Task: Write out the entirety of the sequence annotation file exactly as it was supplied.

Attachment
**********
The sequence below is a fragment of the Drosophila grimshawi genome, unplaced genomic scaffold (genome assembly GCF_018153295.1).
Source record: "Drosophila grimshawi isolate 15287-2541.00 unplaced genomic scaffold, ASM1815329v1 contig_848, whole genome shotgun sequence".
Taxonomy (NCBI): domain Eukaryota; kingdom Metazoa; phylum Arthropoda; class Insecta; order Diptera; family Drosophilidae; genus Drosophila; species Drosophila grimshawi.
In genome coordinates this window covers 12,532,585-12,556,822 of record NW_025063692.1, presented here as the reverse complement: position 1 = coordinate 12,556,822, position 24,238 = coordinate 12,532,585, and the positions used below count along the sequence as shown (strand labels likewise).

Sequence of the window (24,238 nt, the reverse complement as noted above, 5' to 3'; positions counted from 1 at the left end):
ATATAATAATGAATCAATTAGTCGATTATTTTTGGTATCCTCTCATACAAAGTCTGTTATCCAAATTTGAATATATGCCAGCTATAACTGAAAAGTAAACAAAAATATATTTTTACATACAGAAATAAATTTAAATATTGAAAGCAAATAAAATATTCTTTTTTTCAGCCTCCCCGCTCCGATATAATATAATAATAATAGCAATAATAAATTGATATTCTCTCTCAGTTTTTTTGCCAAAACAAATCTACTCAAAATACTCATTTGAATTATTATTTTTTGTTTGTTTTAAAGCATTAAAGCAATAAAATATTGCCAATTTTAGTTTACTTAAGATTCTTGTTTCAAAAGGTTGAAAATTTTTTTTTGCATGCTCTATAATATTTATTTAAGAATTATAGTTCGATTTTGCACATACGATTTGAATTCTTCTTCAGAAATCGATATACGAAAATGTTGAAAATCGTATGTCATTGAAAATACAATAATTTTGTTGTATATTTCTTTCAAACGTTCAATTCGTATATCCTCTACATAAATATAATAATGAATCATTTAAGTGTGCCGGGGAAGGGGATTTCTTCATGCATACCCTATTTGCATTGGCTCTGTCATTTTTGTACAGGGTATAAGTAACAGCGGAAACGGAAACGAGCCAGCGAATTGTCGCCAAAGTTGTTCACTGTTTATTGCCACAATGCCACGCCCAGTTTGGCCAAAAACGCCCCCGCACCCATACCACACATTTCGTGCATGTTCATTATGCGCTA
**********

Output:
The sequence below is a fragment of the Drosophila grimshawi genome, unplaced genomic scaffold (genome assembly GCF_018153295.1).
Source record: "Drosophila grimshawi isolate 15287-2541.00 unplaced genomic scaffold, ASM1815329v1 contig_848, whole genome shotgun sequence".
Taxonomy (NCBI): domain Eukaryota; kingdom Metazoa; phylum Arthropoda; class Insecta; order Diptera; family Drosophilidae; genus Drosophila; species Drosophila grimshawi.
In genome coordinates this window covers 12,532,585-12,556,822 of record NW_025063692.1, presented here as the reverse complement: position 1 = coordinate 12,556,822, position 24,238 = coordinate 12,532,585, and the positions used below count along the sequence as shown (strand labels likewise).

Sequence of the window (24,238 nt, the reverse complement as noted above, 5' to 3'; positions counted from 1 at the left end):
ATATAATAATGAATCAATTAGTCGATTATTTTTGGTATCCTCTCATACAAAGTCTGTTATCCAAATTTGAATATATGCCAGCTATAACTGAAAAGTAAACAAAAATATATTTTTACATACAGAAATAAATTTAAATATTGAAAGCAAATAAAATATTCTTTTTTTCAGCCTCCCCGCTCCGATATAATATAATAATAATAGCAATAATAAATTGATATTCTCTCTCAGTTTTTTTGCCAAAACAAATCTACTCAAAATACTCATTTGAATTATTATTTTTTGTTTGTTTTAAAGCATTAAAGCAATAAAATATTGCCAATTTTAGTTTACTTAAGATTCTTGTTTCAAAAGGTTGAAAATTTTTTTTTGCATGCTCTATAATATTTATTTAAGAATTATAGTTCGATTTTGCACATACGATTTGAATTCTTCTTCAGAAATCGATATACGAAAATGTTGAAAATCGTATGTCATTGAAAATACAATAATTTTGTTGTATATTTCTTTCAAACGTTCAATTCGTATATCCTCTACATAAATATAATAATGAATCATTTAAGTGTGCCGGGGAAGGGGATTTCTTCATGCATACCCTATTTGCATTGGCTCTGTCATTTTTGTACAGGGTATAAGTAACAGCGGAAACGGAAACGAGCCAGCGAATTGTCGCCAAAGTTGTTCACTGTTTATTGCCACAATGCCACGCCCAGTTTGGCCAAAAACGCCCCCGCACCCATACCACACATTTCGTGCATGTTCATTATGCGCTA